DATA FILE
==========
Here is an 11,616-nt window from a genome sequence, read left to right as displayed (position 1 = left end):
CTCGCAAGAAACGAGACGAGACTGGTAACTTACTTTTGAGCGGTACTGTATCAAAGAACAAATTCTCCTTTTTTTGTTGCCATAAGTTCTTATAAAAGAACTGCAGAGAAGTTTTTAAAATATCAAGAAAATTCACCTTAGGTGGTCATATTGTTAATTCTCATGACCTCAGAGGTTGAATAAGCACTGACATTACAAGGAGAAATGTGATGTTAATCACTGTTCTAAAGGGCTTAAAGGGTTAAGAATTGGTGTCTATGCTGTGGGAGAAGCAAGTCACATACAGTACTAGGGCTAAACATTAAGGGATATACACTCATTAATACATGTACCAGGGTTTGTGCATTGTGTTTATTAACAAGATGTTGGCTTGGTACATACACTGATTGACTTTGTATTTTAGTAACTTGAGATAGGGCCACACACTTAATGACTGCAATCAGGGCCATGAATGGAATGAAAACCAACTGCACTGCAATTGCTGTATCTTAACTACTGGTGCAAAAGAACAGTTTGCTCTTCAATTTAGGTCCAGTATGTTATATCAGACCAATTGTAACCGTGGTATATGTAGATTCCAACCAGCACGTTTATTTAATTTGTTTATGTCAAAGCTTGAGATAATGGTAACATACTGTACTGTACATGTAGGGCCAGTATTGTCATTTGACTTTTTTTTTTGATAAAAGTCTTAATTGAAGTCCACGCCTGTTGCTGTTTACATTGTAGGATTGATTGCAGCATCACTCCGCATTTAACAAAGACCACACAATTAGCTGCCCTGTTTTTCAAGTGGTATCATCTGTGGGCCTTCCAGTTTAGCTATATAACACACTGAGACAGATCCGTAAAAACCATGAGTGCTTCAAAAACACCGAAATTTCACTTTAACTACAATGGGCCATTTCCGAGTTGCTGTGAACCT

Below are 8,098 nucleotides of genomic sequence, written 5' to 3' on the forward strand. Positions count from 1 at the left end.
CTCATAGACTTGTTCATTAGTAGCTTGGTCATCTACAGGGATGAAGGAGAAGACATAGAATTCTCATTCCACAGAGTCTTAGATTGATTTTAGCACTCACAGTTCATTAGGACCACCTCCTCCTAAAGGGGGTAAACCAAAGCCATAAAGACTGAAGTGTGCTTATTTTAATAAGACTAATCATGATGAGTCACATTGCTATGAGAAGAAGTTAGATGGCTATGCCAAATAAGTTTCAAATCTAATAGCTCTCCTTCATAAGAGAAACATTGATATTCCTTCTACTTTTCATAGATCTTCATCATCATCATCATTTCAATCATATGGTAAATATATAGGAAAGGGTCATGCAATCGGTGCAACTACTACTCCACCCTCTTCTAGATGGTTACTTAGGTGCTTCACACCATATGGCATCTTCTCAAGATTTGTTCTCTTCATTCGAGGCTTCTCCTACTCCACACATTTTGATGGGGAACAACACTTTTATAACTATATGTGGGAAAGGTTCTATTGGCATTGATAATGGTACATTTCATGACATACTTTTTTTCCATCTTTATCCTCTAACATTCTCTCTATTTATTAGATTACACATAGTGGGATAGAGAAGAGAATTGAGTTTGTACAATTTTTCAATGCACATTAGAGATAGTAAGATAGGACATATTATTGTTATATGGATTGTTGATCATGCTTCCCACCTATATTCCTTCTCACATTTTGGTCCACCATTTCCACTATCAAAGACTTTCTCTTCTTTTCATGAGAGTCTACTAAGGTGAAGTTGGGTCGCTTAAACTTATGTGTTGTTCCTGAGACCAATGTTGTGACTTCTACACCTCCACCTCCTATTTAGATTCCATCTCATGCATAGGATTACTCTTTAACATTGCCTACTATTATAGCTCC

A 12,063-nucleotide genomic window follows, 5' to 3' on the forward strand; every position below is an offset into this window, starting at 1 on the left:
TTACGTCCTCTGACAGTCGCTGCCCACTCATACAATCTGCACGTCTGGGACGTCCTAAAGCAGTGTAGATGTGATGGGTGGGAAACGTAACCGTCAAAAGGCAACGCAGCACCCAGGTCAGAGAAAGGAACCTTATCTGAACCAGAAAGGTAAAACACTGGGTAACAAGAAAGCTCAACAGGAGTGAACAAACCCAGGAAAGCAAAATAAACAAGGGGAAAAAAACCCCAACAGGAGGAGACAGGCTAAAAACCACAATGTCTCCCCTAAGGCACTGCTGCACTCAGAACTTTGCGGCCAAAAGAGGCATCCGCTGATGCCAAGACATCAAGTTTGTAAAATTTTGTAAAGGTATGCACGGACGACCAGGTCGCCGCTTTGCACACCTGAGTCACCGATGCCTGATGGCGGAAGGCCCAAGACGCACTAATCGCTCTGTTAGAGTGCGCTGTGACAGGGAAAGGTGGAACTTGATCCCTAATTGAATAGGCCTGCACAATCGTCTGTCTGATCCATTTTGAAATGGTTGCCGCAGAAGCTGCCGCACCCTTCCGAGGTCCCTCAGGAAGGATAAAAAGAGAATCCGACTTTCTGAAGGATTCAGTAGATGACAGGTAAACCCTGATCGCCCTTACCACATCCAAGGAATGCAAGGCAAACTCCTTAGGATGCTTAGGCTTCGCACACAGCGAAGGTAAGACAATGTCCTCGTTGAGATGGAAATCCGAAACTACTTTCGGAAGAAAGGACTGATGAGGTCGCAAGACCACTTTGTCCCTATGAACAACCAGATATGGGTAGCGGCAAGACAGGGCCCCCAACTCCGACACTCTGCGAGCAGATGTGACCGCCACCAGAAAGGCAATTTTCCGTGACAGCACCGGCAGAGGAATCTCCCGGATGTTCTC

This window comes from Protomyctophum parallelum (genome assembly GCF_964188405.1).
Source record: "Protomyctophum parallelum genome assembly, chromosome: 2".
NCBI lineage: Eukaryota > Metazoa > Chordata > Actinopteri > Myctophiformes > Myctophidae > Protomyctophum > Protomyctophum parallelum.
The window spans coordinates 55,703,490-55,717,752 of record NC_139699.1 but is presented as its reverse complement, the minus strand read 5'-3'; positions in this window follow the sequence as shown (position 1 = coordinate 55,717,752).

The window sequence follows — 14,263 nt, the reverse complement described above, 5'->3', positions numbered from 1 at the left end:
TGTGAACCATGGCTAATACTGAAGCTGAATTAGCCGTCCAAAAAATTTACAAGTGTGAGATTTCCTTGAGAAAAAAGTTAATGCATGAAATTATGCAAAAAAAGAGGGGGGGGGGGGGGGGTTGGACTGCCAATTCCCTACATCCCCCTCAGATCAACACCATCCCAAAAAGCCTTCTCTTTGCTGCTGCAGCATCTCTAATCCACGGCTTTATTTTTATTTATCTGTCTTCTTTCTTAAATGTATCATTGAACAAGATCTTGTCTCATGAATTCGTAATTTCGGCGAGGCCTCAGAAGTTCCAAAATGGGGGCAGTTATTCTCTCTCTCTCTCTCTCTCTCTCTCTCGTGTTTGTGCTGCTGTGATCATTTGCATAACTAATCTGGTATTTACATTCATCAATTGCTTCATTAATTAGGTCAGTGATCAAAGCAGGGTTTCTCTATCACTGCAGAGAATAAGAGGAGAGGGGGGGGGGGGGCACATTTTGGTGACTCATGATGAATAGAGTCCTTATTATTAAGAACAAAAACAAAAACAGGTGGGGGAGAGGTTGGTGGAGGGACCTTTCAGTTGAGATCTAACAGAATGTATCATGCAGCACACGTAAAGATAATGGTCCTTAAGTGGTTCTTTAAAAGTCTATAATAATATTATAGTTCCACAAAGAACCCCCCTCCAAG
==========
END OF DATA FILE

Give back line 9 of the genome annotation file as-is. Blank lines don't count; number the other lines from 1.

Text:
NCBI lineage: Eukaryota > Metazoa > Chordata > Actinopteri > Myctophiformes > Myctophidae > Protomyctophum > Protomyctophum parallelum.